GLOSSARY OF TERMS
Choose one of the categories below to narrow your choiceImmigration
Alternatives To Detention (ATD)
Programs that provide refugees awaiting asylum hearings a way to live in the country without being detained.
They typically help the refugee find housing and transportation. The refugees are required to maintain contact with immigration officials and attend court hearings. Some refugees are required to wear a GPS monitor.
These programs sometimes are called catch and release.
Asylum (in our case political asylum) is the right for a person to live in a foreign country because they are in danger of persecution in their own country. Asylum can be granted or denied by the foreign country.
For more, visit the U.S. Citizenship and Immigration Services (USCIS) website.
Click here to view the steps required to request asylum.
Deferred Action for Childhood Arrivals (DACA)
Policy established by President Barack Obama in 2012 to allow undocumented immigrants categorized as DREAMers to remain in the country and legally work.
Applicants must pass a background check, have no criminal record, and either be in school, recently graduated, or have been honorably discharged from the military.
Their permission to remain in the country legally must be renewed every two years.
In 2017, President Donald Trump rescinded the policy. He delayed the recision through March, 2018, saying that Congress could enact legislation to continue it for those already eligible.
Diversity Visa Lottery
A lottery administered by the State Department that attempts to diversify the immigrant population by selecting applicants from countries with low numbers of immigrants in the previous five years.Referenced by...
Acronym for Development, Relief, and Education for Alien Minors, the DREAM Act is the name given to various attempts at legislation that would have provided legal residency to certain young people brought into the United States illegally by their parents.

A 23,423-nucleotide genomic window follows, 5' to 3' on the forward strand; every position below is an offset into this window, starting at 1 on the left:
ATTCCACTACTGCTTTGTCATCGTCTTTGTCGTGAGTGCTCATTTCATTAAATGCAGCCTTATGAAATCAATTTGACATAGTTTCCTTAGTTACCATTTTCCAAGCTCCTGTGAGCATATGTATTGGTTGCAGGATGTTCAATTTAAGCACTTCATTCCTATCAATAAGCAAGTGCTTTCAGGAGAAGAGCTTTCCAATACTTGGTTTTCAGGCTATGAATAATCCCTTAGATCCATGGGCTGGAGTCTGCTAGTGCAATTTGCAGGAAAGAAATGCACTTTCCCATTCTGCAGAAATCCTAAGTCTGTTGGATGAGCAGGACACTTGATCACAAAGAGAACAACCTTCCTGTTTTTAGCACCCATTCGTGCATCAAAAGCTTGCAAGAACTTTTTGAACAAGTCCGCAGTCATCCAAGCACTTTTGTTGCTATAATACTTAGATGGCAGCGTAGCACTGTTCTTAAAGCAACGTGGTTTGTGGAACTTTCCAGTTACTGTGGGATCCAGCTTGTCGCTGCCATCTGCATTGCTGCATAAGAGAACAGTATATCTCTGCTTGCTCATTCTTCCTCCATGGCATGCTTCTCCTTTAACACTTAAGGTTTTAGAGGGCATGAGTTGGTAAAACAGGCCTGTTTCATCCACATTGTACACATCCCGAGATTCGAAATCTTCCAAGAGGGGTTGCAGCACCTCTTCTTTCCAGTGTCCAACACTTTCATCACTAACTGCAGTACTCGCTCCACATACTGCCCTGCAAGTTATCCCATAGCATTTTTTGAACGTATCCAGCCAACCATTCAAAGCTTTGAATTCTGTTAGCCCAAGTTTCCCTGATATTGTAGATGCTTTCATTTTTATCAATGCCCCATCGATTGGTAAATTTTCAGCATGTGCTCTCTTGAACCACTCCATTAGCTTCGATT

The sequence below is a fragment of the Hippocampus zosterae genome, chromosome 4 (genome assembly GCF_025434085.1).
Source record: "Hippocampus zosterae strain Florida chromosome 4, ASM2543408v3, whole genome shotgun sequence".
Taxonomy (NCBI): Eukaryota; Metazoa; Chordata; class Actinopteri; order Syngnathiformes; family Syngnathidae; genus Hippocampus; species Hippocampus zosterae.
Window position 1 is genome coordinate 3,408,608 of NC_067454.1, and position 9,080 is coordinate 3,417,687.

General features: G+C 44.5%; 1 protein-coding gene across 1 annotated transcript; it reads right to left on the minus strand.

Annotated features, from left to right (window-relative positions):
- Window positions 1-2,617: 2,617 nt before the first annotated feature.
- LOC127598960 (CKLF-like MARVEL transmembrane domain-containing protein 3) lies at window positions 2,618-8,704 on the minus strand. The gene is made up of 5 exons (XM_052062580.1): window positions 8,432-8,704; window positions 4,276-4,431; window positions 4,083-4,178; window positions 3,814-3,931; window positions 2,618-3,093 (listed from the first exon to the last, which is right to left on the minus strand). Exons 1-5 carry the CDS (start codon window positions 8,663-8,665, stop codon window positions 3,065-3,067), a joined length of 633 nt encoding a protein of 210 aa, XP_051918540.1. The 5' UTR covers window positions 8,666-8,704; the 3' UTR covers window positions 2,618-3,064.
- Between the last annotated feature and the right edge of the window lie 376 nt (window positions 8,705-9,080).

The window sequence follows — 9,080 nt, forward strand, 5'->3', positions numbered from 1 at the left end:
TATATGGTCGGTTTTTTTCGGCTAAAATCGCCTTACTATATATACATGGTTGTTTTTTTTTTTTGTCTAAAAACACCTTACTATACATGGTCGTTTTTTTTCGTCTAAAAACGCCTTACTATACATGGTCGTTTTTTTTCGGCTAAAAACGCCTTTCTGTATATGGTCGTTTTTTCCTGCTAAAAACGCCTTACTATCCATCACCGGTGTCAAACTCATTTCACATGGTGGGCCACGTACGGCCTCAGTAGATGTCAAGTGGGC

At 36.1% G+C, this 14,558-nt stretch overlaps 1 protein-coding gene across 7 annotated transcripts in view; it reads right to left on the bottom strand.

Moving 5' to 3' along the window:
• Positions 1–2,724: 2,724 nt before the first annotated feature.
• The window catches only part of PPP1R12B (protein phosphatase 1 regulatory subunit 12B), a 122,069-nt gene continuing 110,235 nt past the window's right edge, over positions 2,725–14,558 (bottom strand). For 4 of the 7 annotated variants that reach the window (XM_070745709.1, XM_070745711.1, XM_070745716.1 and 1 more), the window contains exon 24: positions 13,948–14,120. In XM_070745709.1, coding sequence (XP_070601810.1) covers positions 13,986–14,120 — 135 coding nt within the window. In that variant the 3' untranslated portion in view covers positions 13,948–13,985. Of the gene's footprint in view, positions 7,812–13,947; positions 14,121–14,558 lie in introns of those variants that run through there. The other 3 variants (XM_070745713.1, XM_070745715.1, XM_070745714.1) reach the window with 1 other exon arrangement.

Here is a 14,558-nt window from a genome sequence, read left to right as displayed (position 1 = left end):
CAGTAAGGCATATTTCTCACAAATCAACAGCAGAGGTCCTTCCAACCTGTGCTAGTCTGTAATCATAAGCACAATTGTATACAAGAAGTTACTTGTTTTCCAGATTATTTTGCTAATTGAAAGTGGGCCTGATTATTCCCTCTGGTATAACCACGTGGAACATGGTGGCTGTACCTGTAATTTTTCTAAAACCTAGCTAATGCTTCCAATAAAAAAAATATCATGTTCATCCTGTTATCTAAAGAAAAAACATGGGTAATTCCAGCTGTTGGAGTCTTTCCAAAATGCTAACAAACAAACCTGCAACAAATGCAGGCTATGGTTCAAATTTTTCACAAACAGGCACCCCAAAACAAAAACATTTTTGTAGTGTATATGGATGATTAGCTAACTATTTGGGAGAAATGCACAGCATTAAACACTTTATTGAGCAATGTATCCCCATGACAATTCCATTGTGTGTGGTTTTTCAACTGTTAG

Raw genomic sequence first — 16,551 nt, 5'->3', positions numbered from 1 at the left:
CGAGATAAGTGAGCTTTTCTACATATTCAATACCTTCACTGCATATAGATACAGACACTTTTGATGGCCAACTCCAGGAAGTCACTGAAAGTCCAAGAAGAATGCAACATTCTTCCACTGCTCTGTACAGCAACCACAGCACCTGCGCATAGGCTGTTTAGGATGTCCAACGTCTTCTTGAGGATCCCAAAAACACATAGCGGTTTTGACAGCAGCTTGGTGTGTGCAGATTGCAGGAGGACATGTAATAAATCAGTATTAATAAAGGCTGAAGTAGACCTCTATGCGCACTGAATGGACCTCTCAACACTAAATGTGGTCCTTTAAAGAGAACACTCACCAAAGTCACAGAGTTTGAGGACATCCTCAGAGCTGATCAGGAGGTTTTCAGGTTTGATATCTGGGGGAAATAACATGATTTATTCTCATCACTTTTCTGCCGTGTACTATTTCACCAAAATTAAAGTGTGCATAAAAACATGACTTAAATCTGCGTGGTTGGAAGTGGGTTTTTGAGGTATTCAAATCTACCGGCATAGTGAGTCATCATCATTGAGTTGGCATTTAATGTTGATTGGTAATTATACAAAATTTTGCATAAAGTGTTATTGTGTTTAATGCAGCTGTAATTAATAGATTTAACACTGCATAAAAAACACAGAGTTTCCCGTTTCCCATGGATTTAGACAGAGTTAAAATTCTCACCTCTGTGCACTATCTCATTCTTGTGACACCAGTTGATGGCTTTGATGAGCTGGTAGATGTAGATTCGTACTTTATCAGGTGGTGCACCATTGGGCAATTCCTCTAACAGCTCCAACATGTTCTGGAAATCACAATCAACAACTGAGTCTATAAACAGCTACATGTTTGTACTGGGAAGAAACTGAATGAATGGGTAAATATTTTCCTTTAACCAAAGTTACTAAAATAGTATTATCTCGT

Though they were brought here illegally, these children grew up in the United States, and their only life (home, school, etc) has been in the United States.
The various attempts to define those who would be helped by the DREAM Act differed, but in general, the person must...
Because the bill was named the DREAM Act, those young people to whom it offered protection are referred to as DREAMers.Referenced by...
Family Case Management Program (FCMP)
For more, read The Atlantic story.Referenced by...
Flores Settlement Agreement
A set of rules that specify the conditions under which immigrant children can be held in custody.
It stems from a 1985 lawsuit filed by the American Civil Liberties Union (ACLU) on behalf of a 15-year-old girl from El Salvador - Jenny Lisette Flores - who was held in oppressive conditions.
In 1997, a consent decree agreed to by the Clinton administration formalized the agreement.
Originally it applied only to unaccompanied minors. But in 2015 - in response to an Obama administration attempt to limit asylum-seeking families from Central America by keeping them in detention - a federal court ruled that the Flores Agreement applies to all children. It also ruled that children could not be detained for more than 20 days.
For more, read the Vox story.Referenced by...
An identification card for non-U.S. citizens showing they are allowed to permanently live and work in the country. They are issued by the Department of Homeland Security. Green card holders are referred to as permanent residents.
A few facts about green cards...
In the strict definition, an open border is one that anyone can cross without restriction - just as we cross from state to state in the 48 contiguous U.S. states.
However, the term has become a political one - used by some Republicans to label Democrats in general when they disagree on how (not whether) the nation's borders should be controlled.
Someone who has been forced to leave their own country to escape war, persecution, or a natural disaster.Referenced by...
When someone is arrested, their identifying information is shared with U.S. Immigration and Customs Enforcement (ICE).
If an inmate is determined to be in the country illegally, ICE may request that the jail detain them after they would otherwise be released, in order to begin deportation proceedings.
A sanctuary city (or other jurisdiction) is one that refuses such requests.